man in black shirt and gray denim pants sitting on gray padded bench

Photo by Inzmam Khan on Pexels.com

Rochester, Minnesota, home of Mayo Clinic: I arrived, finally. I needed help, a different approach. The years of prescription drugs drove me mad. The neurologists in Wisconsin conducted more sleep studies and found that the drug plan offered no relief to my sleep deprivation. They switched me to a drug called sodium oxibate twice a night, the infamous date rape drug in a salt solution. Every month, a 900 dollar bottle came to my door. Each night passed the same way, I remembered nothing. I faded out and faded in, but I remained exhausted. The sleep study at Mayo confirmed suspicions. The drug anesthetized me, had an amnesia effect, but it did not put my brain to sleep. I barely drifted into twilight sleep. The team of doctors were stunned at the record of drugs I ingested for years under the care of neurologists. “Do you want to stop the drug treatments?” I answered, “Please. The cure is worse than the curse.” From that moment on, I went off of drugs including the antidepressants.

I no longer dealt with seizures, I experienced no psychotic breaks, no more panic attacks. I always dealt with headaches, they were my new normal. Now the headaches intensified. Months passed, the exhaustion slowed me, the naps increased along with heart palpitations. It took great effort to cook a meal. I felt like a wind-up watch that had turned all but the last cogs of the stem. I sensed I was dying. Christmas of 2011 brought the kids home. During the holidays I told my family, “I don’t think I’m going to live much longer. My body is shutting down.” I didn’t realize I just ruined Christmas. I thought I was gently warning them, preparing them for my passing. Oh well, I’m still here.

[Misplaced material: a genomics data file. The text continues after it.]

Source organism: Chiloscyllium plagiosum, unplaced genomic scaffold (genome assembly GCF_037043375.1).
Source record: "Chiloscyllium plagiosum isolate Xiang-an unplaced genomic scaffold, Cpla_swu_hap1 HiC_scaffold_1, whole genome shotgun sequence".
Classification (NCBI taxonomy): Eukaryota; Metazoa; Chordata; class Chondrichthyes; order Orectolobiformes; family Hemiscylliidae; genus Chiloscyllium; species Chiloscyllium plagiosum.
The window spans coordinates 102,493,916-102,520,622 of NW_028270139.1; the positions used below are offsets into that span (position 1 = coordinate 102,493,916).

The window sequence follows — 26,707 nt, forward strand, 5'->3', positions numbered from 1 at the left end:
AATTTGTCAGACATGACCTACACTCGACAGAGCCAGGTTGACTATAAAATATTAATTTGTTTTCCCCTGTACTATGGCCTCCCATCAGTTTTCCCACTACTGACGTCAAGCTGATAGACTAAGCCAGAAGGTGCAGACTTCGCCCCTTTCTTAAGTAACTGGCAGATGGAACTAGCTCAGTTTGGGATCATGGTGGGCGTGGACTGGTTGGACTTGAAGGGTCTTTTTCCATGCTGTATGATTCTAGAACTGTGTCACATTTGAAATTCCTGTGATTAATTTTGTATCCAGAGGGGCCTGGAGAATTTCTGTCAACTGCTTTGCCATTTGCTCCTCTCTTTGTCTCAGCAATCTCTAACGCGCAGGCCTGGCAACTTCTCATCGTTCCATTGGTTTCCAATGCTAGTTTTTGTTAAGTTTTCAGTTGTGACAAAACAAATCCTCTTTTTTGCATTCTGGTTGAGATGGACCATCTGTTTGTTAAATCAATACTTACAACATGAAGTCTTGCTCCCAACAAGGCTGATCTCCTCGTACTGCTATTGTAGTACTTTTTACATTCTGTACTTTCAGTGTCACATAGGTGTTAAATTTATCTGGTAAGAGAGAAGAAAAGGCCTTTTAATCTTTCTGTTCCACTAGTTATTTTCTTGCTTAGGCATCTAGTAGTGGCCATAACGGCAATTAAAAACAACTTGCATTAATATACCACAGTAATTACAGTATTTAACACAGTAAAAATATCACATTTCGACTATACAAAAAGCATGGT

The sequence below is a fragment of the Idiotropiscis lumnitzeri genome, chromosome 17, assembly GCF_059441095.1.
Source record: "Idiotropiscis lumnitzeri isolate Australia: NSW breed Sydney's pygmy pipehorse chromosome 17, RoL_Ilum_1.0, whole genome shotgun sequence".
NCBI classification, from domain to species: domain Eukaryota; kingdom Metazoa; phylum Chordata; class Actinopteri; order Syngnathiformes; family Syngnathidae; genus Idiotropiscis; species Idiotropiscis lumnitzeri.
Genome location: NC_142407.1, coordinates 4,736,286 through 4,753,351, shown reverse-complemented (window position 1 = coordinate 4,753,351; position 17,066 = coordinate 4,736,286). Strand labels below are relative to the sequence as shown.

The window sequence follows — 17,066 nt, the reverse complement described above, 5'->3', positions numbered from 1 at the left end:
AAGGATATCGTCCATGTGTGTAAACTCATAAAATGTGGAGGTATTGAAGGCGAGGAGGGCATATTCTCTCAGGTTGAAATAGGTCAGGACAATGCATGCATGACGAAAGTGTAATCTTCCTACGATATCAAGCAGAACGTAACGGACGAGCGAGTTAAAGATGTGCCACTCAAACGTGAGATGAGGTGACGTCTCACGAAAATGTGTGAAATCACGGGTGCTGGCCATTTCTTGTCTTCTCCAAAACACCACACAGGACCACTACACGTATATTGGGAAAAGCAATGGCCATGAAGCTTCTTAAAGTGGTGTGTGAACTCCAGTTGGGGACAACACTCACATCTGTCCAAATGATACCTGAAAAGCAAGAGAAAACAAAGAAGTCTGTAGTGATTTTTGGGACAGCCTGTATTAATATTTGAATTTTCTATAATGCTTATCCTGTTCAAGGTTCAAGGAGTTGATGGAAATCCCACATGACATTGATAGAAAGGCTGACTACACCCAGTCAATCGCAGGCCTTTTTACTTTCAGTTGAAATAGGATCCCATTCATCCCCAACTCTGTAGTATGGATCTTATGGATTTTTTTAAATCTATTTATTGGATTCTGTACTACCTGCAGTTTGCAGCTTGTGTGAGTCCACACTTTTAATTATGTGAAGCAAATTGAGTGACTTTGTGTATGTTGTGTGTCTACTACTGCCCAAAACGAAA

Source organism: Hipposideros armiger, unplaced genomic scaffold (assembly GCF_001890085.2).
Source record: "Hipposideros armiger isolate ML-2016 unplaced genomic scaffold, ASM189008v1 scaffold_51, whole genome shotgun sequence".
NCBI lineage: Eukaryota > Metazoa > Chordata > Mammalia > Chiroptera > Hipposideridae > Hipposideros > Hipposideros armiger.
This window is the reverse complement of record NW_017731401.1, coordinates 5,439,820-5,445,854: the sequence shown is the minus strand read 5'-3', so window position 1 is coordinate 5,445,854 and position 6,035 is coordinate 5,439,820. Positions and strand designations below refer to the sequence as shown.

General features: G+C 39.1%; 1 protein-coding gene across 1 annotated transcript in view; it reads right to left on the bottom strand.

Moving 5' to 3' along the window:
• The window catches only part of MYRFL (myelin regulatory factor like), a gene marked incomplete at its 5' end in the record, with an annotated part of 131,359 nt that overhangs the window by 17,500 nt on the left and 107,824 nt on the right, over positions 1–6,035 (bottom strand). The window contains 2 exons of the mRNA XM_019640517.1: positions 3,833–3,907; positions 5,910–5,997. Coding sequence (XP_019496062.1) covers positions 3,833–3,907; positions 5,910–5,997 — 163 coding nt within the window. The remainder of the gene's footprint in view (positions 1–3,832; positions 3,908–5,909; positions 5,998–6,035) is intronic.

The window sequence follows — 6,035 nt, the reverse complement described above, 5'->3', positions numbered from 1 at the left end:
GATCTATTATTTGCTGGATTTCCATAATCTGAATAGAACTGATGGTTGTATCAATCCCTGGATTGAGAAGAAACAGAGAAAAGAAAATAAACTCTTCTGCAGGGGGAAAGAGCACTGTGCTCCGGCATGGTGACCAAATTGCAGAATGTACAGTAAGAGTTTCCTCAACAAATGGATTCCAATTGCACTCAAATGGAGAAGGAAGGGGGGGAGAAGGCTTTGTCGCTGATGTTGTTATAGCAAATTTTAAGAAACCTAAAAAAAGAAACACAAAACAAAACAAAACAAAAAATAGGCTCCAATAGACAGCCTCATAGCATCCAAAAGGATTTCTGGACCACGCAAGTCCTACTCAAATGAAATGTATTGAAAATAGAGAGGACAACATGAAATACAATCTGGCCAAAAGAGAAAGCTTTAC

“I waited patiently for the Lord; he turned to me and heard my cry. He lifted me out of the slimy pit, out of the mud and mire; he set my feet on a rock and gave me a firm place to stand. He put a new song in my mouth, a hymn of praise to our God.”  Psalm 40:1-3  I never feared death. Six and a half years refined a divided heart, a heart that lusted after life rather than a full devotion to a divinely purposed life. My battered health drove me to God. The “why me Lord” flamed out years before. I clung to hope in God to remain relevant to a world I struggled to engage. Three fundamental statements revealed themselves in the crucible of hardship. One, as long as I have breath, I have purpose. Two, my God majors in the reweaving of lives. And three, no matter how I am compromised in the eyes of man, I am never compromised in the eyes of God. My confession came from the lyrics of a Ray Hildebrand song, “Whether I live or die, my only cry will be, Jesus in me, praise the Lord.”  I was ready to go home, but was God done with me yet on earth?

My wife packed for meetings at Harvard University, an exciting opportunity to commiserate with like minds. A Harvard professor insisted Lynn stay with her family on the coast. Who could turn that down? I kissed her and watched the car roll out of the driveway and disappear down the street. I had no idea what was about to happen. Her business trip was would change my life for the better. God has his special way of doing the miraculous and I was about to experience his favor. I went back into the house, turned the fireplace on, sat down and drifted into twilight sleep.

“And I pray that you, being rooted and established in love, may have the power, together with all the Lord’s holy people, to grasp how wide and long and high and deep is the love of Christ, and to know this love that surpasses knowledge – that you may be filled to the measure of all the fullness of God. Now to him who is able to do immeasurably more than all we ask or imagine, according to his power that is at work within us, to him be glory in the church and in Christ Jesus throughout all generations, for ever and ever! Amen”  Ephesians 3:17-21